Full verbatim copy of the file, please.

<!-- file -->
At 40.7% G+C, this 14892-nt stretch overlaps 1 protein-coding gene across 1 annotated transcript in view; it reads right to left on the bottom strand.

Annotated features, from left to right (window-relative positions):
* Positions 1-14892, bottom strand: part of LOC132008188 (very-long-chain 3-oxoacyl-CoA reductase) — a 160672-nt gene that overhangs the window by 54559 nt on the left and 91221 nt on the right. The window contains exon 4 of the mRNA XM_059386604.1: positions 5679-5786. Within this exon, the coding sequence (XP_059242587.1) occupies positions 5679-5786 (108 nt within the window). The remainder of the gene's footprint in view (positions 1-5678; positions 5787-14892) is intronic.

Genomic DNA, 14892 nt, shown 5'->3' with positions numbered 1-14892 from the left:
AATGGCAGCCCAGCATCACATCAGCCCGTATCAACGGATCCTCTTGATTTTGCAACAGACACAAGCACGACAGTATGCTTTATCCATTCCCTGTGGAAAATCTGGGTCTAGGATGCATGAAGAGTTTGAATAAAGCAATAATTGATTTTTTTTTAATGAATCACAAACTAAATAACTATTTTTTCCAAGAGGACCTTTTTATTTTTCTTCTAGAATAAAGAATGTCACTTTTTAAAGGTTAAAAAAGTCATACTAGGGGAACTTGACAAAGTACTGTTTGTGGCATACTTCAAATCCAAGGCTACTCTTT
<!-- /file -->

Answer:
At 40.7% G+C, this 14892-nt stretch overlaps 1 protein-coding gene across 1 annotated transcript in view; it reads right to left on the bottom strand.

Annotated features, from left to right (window-relative positions):
* Positions 1-14892, bottom strand: part of LOC132008188 (very-long-chain 3-oxoacyl-CoA reductase) — a 160672-nt gene that overhangs the window by 54559 nt on the left and 91221 nt on the right. The window contains exon 4 of the mRNA XM_059386604.1: positions 5679-5786. Within this exon, the coding sequence (XP_059242587.1) occupies positions 5679-5786 (108 nt within the window). The remainder of the gene's footprint in view (positions 1-5678; positions 5787-14892) is intronic.

Genomic DNA, 14892 nt, shown 5'->3' with positions numbered 1-14892 from the left:
AATGGCAGCCCAGCATCACATCAGCCCGTATCAACGGATCCTCTTGATTTTGCAACAGACACAAGCACGACAGTATGCTTTATCCATTCCCTGTGGAAAATCTGGGTCTAGGATGCATGAAGAGTTTGAATAAAGCAATAATTGATTTTTTTTTAATGAATCACAAACTAAATAACTATTTTTTCCAAGAGGACCTTTTTATTTTTCTTCTAGAATAAAGAATGTCACTTTTTAAAGGTTAAAAAAGTCATACTAGGGGAACTTGACAAAGTACTGTTTGTGGCATACTTCAAATCCAAGGCTACTCTTT